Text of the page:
When I put together my story on the oldest Pennsylvania wines still being made in 2018, Nissley Vineyards in Marietta, Lancaster County had two of its wines on that list: Seyval Blanc and Naughty Marietta.
It remains a site that’s tied closely to the state’s history of wine production, drawing its roots to the mid-1970s when J. Richard “Dick” Nissley and his son John planted several acres of grapes. Dick later would be involved in the founding of the Pennsylvania Wine Association and become its first president.
Still family-run, it remains one of the state’s best-known wineries, as much for its presence in Pennsylvania’s Fine Wine & Good Spirits stores to the fact that its summer concert series held on the ground has been taking place longer than any other.
In the past couple of years it has been making news other ways, such as partnering with Wine-in-a-Can Research in the summer of 2019 for a survey on canned wines and then becoming one of the first in the state to sell several of its wines in a can. Here is a link to its line of Kiss canned wines.
In addition to the farm winery (140 Vintage Dr.), which is accessible via a winding driveway that runs along the vineyards, Nissley also has retail stores at Rockvale Outlets and at Tanger Outlets Lancaster.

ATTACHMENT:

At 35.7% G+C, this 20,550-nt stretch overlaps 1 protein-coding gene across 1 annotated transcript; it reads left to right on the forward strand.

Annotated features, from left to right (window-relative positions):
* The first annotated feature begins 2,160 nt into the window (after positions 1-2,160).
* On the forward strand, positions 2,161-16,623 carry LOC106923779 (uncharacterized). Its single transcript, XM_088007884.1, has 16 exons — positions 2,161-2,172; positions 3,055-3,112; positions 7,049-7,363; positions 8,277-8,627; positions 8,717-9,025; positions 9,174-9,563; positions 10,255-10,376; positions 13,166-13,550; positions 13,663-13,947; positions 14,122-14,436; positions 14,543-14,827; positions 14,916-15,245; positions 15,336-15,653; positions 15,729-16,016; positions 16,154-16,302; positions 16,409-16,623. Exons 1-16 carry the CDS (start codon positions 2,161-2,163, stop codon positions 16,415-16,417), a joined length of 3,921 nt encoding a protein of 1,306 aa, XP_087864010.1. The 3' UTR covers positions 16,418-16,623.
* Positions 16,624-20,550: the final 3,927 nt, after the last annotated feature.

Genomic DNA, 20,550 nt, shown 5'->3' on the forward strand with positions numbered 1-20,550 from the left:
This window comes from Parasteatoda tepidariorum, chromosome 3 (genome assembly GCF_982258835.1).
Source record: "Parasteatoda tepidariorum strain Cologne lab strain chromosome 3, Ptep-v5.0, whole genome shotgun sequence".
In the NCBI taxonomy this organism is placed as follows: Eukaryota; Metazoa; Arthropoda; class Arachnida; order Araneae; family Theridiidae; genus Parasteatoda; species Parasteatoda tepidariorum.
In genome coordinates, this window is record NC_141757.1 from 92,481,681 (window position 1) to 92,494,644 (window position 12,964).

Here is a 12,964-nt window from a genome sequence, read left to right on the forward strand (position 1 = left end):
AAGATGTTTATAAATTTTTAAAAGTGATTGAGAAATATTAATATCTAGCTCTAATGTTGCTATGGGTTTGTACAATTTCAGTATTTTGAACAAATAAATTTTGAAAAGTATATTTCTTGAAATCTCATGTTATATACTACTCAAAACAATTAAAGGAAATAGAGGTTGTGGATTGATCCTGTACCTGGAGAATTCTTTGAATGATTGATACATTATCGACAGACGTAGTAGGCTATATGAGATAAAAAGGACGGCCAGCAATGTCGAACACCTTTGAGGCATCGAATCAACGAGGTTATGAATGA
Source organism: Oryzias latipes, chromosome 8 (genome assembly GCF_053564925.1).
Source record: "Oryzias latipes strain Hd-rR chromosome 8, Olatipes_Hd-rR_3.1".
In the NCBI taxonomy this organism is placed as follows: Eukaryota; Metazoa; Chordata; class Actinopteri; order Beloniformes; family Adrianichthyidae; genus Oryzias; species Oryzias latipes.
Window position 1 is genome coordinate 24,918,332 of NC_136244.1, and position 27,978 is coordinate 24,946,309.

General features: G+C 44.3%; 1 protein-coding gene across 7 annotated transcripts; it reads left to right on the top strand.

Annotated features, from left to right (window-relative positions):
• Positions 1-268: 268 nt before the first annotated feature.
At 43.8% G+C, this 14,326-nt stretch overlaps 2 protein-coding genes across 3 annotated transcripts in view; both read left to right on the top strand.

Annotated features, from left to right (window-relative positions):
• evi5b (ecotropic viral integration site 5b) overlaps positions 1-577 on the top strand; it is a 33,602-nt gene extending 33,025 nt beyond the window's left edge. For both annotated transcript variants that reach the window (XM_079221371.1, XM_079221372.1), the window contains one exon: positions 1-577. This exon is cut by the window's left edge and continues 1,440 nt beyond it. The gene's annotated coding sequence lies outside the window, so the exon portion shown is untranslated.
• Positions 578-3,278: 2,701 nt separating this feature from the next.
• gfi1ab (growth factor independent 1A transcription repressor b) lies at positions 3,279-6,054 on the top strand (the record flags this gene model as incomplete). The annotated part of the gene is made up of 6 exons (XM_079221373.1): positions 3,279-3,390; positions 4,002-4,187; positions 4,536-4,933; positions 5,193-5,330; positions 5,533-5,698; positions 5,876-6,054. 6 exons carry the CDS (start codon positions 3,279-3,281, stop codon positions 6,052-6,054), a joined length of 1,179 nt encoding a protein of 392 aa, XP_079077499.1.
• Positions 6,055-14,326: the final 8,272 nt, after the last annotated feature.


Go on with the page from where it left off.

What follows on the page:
Below is the latest in the “6 Questions” series of interviews with winemakers and owners of East Coast wineries, which looks behind at what has been a turbulent year and, with optimism, looks ahead. Thanks to Jonas Nissley, the winery vice president who has put his stamp on the business over the past several years, for taking these on.
Q, What is the assessment six months removed on the 2020 vintage? How does it compare with some of the other recent ones?
A, The 2020 vintage is looking solid and some of the wines are already in the bottle and on the shelf, Riesling and Pinot Grigio among them. Both taste great and gave good varietal expression. We saw even ripeness across the vineyard as there were no prolonged temperature spikes or periods of wetness. By all accounts, it was a normal year and I think sometimes, in PA, we forget that we should be thankful for a normal growing season!
Q, How did winter treat the vines? And are you doing any replanting or putting in any new grapes either this spring or next?
A, Winter was without any prolonged period of bitter cold which is letting us breathe a sigh of relief. I think everything that was alive going into winter should have made it through ok, and we will know for sure in a couple of weeks. We are doing a fairly large replant of all our viniferas, which took a beating during the winters of 2017 and 2018 due to bitter cold and intense rain. I would say 80% of our Merlot died and 60% of the Cab Franc. We will replant those this year along with adding a few rows of Petit Verdot. I am concerned about the lanternfly moving in this year so we are not planting any new blocks — just focusing on replants.
Q, Summer concerts. Any sense at this stage of what they might look like? Last year’s worked OK, yes?